David Abner

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David Abner Sr.
David Abner (1826-1902).jpg
Texas State Representative for District 5 (Harrison and Rusk counties)
In office
January 13, 1874 – March 15, 1875
Personal details
Selma, Alabama, USA
Marshall, Texas
Political partyRepublican
ChildrenDavid Abner Jr.
ProfessionPolitician, farmer, educator

David Abner Sr. (1826–1902) was an African-American state representative from Texas who was born into slavery in Selma, Alabama. He served in the Fourteenth Texas Legislature for District 5 and sat on the Education Committee. He was a delegate to the 1875 Texas Constitutional Convention.[1]

Early life[edit]

At the age of seventeen, Abner in 1843 was taken to Upshur County in East Texas.[2] After being emancipated after the American Civil War, he moved to Marshall in Harrison County, also in East Texas. There he rented a plot of land and a mule from the sister of his original master. A few years later, he purchased the farm and became wealthy.[2]

Political life[edit]

In 1873, Abner was appointed to the executive committee of the first Colored Men's State Convention.[3] Later, he was elected to the position of treasurer for Harrison County.[4] In 1874, Abner was elected to the legislature for Harrison and Rusk counties.[5]

Halfway through his term in the state House, in August 1875, a convention was called to rewrite the 1869 Texas State Constitution. Abner was one of three delegates elected to the convention from the Texas State Senate district that made up Harison and Rusk counties.[6] He was the only Republican at the convention who voted for a clause in the state constitution that prohibited the state from spending money for the encouragement of immigration.a[7]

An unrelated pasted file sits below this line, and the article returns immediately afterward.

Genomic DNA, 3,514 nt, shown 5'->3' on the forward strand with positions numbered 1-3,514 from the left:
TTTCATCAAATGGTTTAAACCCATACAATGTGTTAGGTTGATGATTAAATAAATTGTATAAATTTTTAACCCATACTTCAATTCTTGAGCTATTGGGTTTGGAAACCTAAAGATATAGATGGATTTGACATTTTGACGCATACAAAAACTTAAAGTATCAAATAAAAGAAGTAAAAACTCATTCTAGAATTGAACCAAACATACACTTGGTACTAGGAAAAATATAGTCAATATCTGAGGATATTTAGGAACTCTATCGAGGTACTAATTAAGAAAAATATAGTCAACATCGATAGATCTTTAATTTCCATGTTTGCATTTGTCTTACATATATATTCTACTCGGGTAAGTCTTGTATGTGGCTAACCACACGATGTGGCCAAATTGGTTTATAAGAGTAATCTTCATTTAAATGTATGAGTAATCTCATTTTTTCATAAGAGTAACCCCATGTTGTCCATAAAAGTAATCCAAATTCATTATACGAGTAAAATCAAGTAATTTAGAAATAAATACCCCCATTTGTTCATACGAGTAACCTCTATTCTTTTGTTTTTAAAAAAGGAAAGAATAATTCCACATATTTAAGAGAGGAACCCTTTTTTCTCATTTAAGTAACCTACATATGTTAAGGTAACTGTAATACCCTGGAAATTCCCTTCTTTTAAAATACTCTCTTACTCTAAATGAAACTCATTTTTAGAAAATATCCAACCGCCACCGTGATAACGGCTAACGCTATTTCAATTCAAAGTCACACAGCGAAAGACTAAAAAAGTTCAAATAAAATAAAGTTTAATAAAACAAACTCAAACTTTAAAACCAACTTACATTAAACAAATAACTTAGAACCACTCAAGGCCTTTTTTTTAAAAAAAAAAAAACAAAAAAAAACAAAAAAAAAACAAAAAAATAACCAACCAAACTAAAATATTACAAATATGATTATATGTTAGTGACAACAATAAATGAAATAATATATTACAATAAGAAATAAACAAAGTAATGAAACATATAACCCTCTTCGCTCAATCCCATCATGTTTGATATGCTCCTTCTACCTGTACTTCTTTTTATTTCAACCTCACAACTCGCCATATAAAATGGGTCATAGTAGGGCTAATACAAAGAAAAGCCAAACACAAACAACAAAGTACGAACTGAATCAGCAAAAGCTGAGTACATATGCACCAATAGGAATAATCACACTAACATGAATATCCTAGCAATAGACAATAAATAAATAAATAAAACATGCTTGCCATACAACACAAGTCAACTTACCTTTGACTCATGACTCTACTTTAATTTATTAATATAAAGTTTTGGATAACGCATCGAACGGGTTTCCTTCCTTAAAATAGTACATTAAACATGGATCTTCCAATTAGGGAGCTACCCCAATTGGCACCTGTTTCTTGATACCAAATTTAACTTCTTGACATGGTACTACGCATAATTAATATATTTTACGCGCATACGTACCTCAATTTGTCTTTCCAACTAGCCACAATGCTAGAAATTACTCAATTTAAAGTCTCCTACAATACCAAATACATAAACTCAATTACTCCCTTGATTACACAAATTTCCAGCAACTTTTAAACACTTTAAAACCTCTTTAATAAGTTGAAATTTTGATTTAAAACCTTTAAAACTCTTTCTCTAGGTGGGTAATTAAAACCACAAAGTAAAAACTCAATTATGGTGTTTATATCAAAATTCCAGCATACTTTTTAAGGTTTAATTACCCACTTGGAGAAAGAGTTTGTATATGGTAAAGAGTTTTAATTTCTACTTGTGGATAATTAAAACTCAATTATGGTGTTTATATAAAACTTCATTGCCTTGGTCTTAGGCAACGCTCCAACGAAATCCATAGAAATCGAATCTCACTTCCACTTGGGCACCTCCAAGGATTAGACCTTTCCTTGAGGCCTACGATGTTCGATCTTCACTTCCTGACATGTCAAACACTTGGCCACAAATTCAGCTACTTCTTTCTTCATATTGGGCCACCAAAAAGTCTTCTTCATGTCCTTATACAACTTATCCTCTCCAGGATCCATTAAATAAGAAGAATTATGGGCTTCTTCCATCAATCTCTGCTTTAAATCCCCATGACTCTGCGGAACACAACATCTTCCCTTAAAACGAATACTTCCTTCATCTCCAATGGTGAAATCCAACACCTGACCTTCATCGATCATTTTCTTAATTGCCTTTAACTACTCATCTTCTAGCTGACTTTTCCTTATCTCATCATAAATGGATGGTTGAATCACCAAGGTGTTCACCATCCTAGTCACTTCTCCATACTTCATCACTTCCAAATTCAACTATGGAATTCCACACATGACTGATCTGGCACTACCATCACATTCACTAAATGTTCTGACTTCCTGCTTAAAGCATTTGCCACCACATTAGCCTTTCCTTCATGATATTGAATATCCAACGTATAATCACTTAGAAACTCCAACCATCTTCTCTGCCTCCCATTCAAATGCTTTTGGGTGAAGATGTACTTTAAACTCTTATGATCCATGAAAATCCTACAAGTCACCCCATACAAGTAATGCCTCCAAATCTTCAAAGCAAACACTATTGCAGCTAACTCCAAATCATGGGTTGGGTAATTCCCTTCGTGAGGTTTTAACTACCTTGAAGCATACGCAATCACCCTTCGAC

After his state legislative term, Abner was the vice president of the Republican State Convention in 1876.[4]

After politics[edit]

In 1881, Abner helped establish Bishop College,[2] and served as one of its first trustees. In 1884, his son David Abner, Jr., became the first black man to graduate from a Texas college, and later became president of Guadalupe College and then of Conroe College.[8]

Abner died in 1902 in Marshall, Texas, and is interred there at a family cemetery.[2]


  • ^a Article 16, section 56 of the Texas State Constitution states: "The Legislature shall have no power to appropriate any of the public money for the establishment and maintenance of a bureau of immigration, or for any purpose of bringing immigrants to this State." It was part of the Constitution from 1875 until it was repealed in 2001.[7]

External links[edit]


  1. ^ Forever Free: the biographies (page 1) at the Texas State Library and Archives Commission; published August 26, 2011. Retrieved October 30, 2013
  2. ^ a b c d Merline Pitre. "David Abner Sr". Texas State Historical Association. Retrieved October 30, 2013.
  3. ^ Barr, Alwyn. "Black State Conventions". Texas State Historical Association. Retrieved October 31, 2013.
  4. ^ a b Harvey, Bill (February 1, 2003). Texas Cemeteries: The Resting Places of Famous, Infamous, and Just Plain Interesting Texans. University of Texas Press. p. 181. ISBN 978-0-292-73466-1.
  5. ^ "David Abner Sr". Legislative Reference Library of Texas. Retrieved October 31, 2013.
  6. ^ Campbell, Randolph B. (1997). Grass-roots Reconstruction in Texas, 1865–1880. Louisiana State University Press. pp. 128–29. ISBN 978-0-8071-2194-8.
  7. ^ a b Rozek, Barbara J. (July 22, 2003). Come to Texas: Attracting Immigrants, 1865–1915. Texas A&M University Press. p. 53. ISBN 978-1-58544-267-6.
  8. ^ ABNER, DAVID, JR. at the Texas State Historical Association; by Diana J. Kleiner. Retrieved October 30, 2013